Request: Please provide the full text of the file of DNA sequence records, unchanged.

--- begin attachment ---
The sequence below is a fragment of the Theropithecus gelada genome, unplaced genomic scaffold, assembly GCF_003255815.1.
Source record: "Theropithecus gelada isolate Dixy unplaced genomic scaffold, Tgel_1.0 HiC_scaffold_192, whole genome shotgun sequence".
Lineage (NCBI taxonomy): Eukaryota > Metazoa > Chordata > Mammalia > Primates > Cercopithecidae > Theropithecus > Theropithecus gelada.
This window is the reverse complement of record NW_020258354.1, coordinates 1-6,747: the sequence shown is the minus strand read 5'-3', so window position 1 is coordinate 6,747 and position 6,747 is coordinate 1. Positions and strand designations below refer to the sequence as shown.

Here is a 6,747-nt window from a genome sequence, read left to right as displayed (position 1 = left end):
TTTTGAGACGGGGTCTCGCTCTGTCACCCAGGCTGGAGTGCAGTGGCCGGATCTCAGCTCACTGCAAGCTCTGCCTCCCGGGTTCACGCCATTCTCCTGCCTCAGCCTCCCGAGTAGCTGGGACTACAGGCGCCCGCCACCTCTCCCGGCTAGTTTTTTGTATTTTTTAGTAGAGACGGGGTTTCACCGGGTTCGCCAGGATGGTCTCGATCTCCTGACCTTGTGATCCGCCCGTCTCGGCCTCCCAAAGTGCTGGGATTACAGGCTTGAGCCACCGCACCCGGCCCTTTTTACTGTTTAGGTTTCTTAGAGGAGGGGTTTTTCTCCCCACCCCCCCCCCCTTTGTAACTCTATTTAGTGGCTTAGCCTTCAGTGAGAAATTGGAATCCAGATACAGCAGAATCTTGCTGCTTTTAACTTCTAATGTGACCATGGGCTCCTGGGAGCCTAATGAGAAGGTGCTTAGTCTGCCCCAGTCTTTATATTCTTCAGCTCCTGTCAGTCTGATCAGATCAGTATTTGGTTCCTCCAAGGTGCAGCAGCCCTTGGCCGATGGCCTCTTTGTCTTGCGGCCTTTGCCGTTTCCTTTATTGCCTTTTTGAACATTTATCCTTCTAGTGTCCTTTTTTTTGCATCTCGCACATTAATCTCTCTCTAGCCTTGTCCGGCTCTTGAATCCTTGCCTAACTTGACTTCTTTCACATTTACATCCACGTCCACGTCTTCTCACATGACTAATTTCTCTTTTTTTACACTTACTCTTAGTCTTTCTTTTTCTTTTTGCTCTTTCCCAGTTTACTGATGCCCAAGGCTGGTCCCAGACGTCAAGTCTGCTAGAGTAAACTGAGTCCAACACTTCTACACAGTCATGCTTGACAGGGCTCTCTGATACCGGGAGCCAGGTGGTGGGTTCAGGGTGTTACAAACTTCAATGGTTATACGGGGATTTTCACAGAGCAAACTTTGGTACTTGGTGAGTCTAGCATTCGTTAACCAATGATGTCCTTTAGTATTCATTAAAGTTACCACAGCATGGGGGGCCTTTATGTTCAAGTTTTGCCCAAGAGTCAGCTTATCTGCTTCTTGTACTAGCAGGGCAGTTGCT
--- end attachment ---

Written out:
The sequence below is a fragment of the Theropithecus gelada genome, unplaced genomic scaffold, assembly GCF_003255815.1.
Source record: "Theropithecus gelada isolate Dixy unplaced genomic scaffold, Tgel_1.0 HiC_scaffold_192, whole genome shotgun sequence".
Lineage (NCBI taxonomy): Eukaryota > Metazoa > Chordata > Mammalia > Primates > Cercopithecidae > Theropithecus > Theropithecus gelada.
This window is the reverse complement of record NW_020258354.1, coordinates 1-6,747: the sequence shown is the minus strand read 5'-3', so window position 1 is coordinate 6,747 and position 6,747 is coordinate 1. Positions and strand designations below refer to the sequence as shown.

Here is a 6,747-nt window from a genome sequence, read left to right as displayed (position 1 = left end):
TTTTGAGACGGGGTCTCGCTCTGTCACCCAGGCTGGAGTGCAGTGGCCGGATCTCAGCTCACTGCAAGCTCTGCCTCCCGGGTTCACGCCATTCTCCTGCCTCAGCCTCCCGAGTAGCTGGGACTACAGGCGCCCGCCACCTCTCCCGGCTAGTTTTTTGTATTTTTTAGTAGAGACGGGGTTTCACCGGGTTCGCCAGGATGGTCTCGATCTCCTGACCTTGTGATCCGCCCGTCTCGGCCTCCCAAAGTGCTGGGATTACAGGCTTGAGCCACCGCACCCGGCCCTTTTTACTGTTTAGGTTTCTTAGAGGAGGGGTTTTTCTCCCCACCCCCCCCCCCTTTGTAACTCTATTTAGTGGCTTAGCCTTCAGTGAGAAATTGGAATCCAGATACAGCAGAATCTTGCTGCTTTTAACTTCTAATGTGACCATGGGCTCCTGGGAGCCTAATGAGAAGGTGCTTAGTCTGCCCCAGTCTTTATATTCTTCAGCTCCTGTCAGTCTGATCAGATCAGTATTTGGTTCCTCCAAGGTGCAGCAGCCCTTGGCCGATGGCCTCTTTGTCTTGCGGCCTTTGCCGTTTCCTTTATTGCCTTTTTGAACATTTATCCTTCTAGTGTCCTTTTTTTTGCATCTCGCACATTAATCTCTCTCTAGCCTTGTCCGGCTCTTGAATCCTTGCCTAACTTGACTTCTTTCACATTTACATCCACGTCCACGTCTTCTCACATGACTAATTTCTCTTTTTTTACACTTACTCTTAGTCTTTCTTTTTCTTTTTGCTCTTTCCCAGTTTACTGATGCCCAAGGCTGGTCCCAGACGTCAAGTCTGCTAGAGTAAACTGAGTCCAACACTTCTACACAGTCATGCTTGACAGGGCTCTCTGATACCGGGAGCCAGGTGGTGGGTTCAGGGTGTTACAAACTTCAATGGTTATACGGGGATTTTCACAGAGCAAACTTTGGTACTTGGTGAGTCTAGCATTCGTTAACCAATGATGTCCTTTAGTATTCATTAAAGTTACCACAGCATGGGGGGCCTTTATGTTCAAGTTTTGCCCAAGAGTCAGCTTATCTGCTTCTTGTACTAGCAGGGCAGTTGCT